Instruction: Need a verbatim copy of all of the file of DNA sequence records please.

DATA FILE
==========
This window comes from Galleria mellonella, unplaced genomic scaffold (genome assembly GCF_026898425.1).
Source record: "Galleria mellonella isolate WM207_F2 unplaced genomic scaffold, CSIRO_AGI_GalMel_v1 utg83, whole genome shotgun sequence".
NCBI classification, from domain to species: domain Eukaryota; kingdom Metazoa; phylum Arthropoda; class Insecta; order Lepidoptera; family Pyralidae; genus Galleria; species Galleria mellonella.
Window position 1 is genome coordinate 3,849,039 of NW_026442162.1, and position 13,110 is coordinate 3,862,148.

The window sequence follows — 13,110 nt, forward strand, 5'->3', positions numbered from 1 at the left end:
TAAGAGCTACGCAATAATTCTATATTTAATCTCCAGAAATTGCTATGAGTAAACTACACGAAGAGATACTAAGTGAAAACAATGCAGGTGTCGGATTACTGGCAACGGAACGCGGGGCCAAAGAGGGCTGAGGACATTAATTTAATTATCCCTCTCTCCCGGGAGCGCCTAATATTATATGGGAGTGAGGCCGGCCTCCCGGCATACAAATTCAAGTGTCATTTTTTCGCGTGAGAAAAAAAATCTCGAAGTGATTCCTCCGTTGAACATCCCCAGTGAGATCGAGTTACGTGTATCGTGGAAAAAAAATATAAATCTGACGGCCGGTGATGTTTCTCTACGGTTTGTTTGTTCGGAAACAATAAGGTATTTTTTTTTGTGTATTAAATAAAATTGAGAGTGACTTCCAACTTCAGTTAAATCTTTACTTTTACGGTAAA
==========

This window comes from Galleria mellonella, unplaced genomic scaffold (genome assembly GCF_026898425.1).
Source record: "Galleria mellonella isolate WM207_F2 unplaced genomic scaffold, CSIRO_AGI_GalMel_v1 utg83, whole genome shotgun sequence".
NCBI classification, from domain to species: domain Eukaryota; kingdom Metazoa; phylum Arthropoda; class Insecta; order Lepidoptera; family Pyralidae; genus Galleria; species Galleria mellonella.
Window position 1 is genome coordinate 3,849,039 of NW_026442162.1, and position 13,110 is coordinate 3,862,148.

The window sequence follows — 13,110 nt, forward strand, 5'->3', positions numbered from 1 at the left end:
TAAGAGCTACGCAATAATTCTATATTTAATCTCCAGAAATTGCTATGAGTAAACTACACGAAGAGATACTAAGTGAAAACAATGCAGGTGTCGGATTACTGGCAACGGAACGCGGGGCCAAAGAGGGCTGAGGACATTAATTTAATTATCCCTCTCTCCCGGGAGCGCCTAATATTATATGGGAGTGAGGCCGGCCTCCCGGCATACAAATTCAAGTGTCATTTTTTCGCGTGAGAAAAAAAATCTCGAAGTGATTCCTCCGTTGAACATCCCCAGTGAGATCGAGTTACGTGTATCGTGGAAAAAAAATATAAATCTGACGGCCGGTGATGTTTCTCTACGGTTTGTTTGTTCGGAAACAATAAGGTATTTTTTTTTGTGTATTAAATAAAATTGAGAGTGACTTCCAACTTCAGTTAAATCTTTACTTTTACGGTAAA